In other words, economic fundamentals and the dollar's exchange rate tend to align only when the time frames are broad, the economic indicators considered are general, and alignment means being in the same ballpark, not sitting in each other's lap.

But skeptics point out that given such a big target, how can anything miss? Even advocates of the fundamentals approach concede that it can't be easily applied to near-term valuations, because the morass of details and caveats that underlie both economic fundamentals and forex markets create too much noise to predict currency fluctuations in the short term.

For example, one must weigh the risk mentality of investors. After Sept. 11, the dollar dropped only a few percentage points against other major currencies. But it recovered, and then some, when investors looked to the U.S. dollar for safe haven in an unstable economic and political environment worldwide. In 2001—a year spent mostly in recession and compounded by terrorist attacks—foreign investors increased their net dollar holdings by $24 billion to $276 billion, according to the Department of Commerce.

Nor does everyone involved in foreign exchange transactions have the same objective. As an article in The Economist pointed out, forex traders have a much different objective from government policymakers when it comes to exchange rates and currency valuations. "Their job is to make money, or at least not to lose it. Whatever their view of the economic fundamentals, they cannot ignore market trends." In exchange transactions, the dollar is never over- or under-valued. It's always worth exactly what buyers are willing to pay for it.

Change for a dollar?

Once again, the theory that floating exchange rate systems are more efficient might seem intuitive, but the model hasn't performed to people's expectations, and the floating system has some nasty side effects. As discussed earlier, a floating regime implies that the value of the dollar will be based on economic fundamentals, but that has not been the experience. Since the early 1970s, exchange rates have been volatile and unpredictable.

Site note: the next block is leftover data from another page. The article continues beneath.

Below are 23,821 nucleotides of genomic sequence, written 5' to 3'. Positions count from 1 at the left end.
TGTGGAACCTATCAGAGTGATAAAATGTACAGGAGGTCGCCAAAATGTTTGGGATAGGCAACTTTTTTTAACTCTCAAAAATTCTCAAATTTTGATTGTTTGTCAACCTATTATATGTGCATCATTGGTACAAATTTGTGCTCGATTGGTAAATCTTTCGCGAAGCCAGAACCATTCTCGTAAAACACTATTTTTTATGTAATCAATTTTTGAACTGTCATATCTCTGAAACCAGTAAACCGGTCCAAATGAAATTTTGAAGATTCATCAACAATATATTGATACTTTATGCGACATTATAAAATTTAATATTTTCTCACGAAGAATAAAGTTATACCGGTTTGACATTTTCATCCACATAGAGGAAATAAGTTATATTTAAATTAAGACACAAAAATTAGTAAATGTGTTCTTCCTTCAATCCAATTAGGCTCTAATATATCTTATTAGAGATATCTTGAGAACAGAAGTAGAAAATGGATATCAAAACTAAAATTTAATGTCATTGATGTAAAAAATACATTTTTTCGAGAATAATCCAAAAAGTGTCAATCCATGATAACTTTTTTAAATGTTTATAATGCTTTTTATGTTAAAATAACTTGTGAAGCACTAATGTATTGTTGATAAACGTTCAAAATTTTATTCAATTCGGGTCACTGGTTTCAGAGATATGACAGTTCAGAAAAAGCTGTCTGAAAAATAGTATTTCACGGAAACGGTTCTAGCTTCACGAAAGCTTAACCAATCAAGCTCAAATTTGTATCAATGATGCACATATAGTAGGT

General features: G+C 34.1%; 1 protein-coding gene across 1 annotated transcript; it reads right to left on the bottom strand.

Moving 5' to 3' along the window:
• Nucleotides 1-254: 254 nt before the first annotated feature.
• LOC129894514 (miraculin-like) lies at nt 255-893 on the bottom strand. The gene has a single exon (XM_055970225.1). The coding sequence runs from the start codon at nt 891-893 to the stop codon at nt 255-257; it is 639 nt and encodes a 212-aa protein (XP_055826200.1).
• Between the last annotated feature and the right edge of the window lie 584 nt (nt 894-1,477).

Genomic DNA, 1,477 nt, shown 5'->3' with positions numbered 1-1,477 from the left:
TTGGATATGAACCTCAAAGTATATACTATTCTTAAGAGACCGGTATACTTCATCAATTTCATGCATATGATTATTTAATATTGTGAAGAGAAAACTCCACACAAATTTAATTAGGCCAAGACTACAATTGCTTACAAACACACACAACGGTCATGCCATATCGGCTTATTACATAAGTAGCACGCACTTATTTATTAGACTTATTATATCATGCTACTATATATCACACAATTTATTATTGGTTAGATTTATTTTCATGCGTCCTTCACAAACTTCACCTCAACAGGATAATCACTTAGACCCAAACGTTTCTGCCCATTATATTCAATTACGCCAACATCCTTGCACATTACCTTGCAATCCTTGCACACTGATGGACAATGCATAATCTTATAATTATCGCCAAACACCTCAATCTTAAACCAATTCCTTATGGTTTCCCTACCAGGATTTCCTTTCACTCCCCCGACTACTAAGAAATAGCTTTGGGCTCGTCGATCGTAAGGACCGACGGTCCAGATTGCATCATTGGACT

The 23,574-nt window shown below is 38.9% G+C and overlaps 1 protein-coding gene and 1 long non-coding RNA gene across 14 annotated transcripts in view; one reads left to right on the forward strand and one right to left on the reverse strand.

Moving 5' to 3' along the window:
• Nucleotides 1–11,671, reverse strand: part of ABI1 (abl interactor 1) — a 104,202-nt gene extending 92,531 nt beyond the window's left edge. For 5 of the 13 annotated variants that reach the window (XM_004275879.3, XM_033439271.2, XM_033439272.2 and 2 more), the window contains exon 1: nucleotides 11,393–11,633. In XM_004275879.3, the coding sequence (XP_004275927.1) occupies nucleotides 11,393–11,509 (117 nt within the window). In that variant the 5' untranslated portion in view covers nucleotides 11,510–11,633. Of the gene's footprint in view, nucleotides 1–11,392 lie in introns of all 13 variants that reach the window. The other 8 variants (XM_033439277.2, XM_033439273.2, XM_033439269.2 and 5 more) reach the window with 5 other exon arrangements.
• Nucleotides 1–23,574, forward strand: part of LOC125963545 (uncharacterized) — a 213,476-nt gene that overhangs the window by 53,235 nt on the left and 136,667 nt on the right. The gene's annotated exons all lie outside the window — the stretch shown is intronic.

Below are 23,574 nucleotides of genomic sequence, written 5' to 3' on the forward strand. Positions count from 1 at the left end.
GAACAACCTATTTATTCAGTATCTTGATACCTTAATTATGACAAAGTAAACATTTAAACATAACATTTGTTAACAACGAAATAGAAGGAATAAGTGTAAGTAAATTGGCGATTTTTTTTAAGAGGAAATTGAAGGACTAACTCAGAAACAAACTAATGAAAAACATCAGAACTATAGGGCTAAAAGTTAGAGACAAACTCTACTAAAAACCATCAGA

The problem with a floating exchange rate stems not from the up-and-down volatility of how markets set exchange values, per se, but from the uncertainty of volatility. Unpredictable volatility equals risk, the Achilles' heel of any exchange regime because it dampens trading. The launch of the euro is a good example of the desire to eliminate exchange rate uncertainty and risk among countries.

In their 1989 Minneapolis Fed Annual Report essay, Arthur J. Rolnick and Warren E. Weber argued that the floating regime was an unmitigated failure—not only were exchange rates more volatile and unpredictable, but the system also failed to correct economic fluctuations and trade imbalances as advocates promised. This was reason enough to consider going back to a fixed exchange system.

Laffer agreed that a fixed exchanged rate offered some useful advantages, including eliminating the deadweight loss of transaction costs—a dollar today buys the same number of yen tomorrow. "That is a real beneficial effect of not having those transaction costs," Laffer said. But he stopped short of advocating for a change. "If the best monetary system could run it, it'd be great." But a fixed exchange system controlled by ill-equipped and undisciplined countries "will kill you."

Truman, of the Institute for International Economics, acknowledged the warts of today's floating regime, saying it was "a bit like democracy." Although it can lead to pricing and competitiveness problems for manufacturing and other sectors, "it's probably the best. But that doesn't mean it's perfect."

But the jury is still out. At this point the burden of proof lies with the floating exchange rate system, if only because that system is in place. Advocates have argued that the long run will prove their point, but the floating system has been running for quite some time now. How much longer before we know?